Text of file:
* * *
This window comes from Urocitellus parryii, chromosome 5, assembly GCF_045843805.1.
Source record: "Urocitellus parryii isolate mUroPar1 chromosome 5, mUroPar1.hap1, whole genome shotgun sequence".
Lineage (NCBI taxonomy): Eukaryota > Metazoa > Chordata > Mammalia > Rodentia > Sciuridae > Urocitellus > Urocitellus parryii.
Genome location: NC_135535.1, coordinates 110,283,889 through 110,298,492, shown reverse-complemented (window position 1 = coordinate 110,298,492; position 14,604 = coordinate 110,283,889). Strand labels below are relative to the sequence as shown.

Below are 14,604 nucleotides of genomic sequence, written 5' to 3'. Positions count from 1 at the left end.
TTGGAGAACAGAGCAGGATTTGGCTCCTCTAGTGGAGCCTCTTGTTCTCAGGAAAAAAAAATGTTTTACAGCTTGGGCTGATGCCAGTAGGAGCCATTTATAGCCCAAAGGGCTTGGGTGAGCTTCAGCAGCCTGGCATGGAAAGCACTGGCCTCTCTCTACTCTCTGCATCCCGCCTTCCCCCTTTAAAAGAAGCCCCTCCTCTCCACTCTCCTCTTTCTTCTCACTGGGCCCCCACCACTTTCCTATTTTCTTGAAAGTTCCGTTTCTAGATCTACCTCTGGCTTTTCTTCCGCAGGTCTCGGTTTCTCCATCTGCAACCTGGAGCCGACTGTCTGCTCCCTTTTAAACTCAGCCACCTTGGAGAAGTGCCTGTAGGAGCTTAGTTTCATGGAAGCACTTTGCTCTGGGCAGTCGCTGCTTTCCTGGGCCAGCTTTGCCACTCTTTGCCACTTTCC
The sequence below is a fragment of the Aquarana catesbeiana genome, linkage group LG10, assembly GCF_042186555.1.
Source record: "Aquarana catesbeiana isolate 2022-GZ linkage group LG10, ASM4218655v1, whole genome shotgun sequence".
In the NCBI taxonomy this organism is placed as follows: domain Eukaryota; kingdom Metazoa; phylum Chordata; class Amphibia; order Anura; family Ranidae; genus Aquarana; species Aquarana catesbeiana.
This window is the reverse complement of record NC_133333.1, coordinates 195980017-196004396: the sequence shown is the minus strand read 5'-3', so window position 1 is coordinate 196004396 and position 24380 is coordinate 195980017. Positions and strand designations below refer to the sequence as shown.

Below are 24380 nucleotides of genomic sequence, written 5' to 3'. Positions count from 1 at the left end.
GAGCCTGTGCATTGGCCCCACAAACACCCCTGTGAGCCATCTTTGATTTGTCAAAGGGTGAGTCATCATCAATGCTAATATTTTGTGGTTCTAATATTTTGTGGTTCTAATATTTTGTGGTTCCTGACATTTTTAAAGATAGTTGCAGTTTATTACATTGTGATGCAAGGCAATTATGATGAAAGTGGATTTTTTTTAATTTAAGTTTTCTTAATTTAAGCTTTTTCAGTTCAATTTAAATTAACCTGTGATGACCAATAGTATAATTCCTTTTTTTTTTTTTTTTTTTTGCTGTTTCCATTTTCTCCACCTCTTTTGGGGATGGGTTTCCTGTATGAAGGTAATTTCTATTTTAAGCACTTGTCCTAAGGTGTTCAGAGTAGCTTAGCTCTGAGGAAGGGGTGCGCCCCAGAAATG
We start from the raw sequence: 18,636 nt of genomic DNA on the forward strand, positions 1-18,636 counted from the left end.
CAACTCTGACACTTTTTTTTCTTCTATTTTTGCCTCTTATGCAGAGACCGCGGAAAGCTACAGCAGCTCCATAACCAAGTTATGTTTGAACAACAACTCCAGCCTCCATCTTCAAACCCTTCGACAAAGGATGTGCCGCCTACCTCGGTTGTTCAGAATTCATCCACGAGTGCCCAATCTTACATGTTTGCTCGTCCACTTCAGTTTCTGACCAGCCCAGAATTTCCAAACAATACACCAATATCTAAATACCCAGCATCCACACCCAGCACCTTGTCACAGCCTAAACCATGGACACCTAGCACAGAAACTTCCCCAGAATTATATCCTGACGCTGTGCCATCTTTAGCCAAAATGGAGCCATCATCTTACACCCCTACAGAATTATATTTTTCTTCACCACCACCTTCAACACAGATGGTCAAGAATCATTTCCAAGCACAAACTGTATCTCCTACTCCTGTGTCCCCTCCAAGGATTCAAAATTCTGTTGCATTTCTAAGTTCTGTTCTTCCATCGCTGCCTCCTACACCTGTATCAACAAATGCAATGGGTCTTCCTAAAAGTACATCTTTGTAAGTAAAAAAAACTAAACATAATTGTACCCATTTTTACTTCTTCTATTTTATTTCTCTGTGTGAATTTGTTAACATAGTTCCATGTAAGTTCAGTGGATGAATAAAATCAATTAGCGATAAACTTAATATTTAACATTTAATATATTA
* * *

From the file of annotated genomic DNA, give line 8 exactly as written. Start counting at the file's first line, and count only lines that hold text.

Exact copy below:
Source record: "Aquarana catesbeiana isolate 2022-GZ linkage group LG10, ASM4218655v1, whole genome shotgun sequence".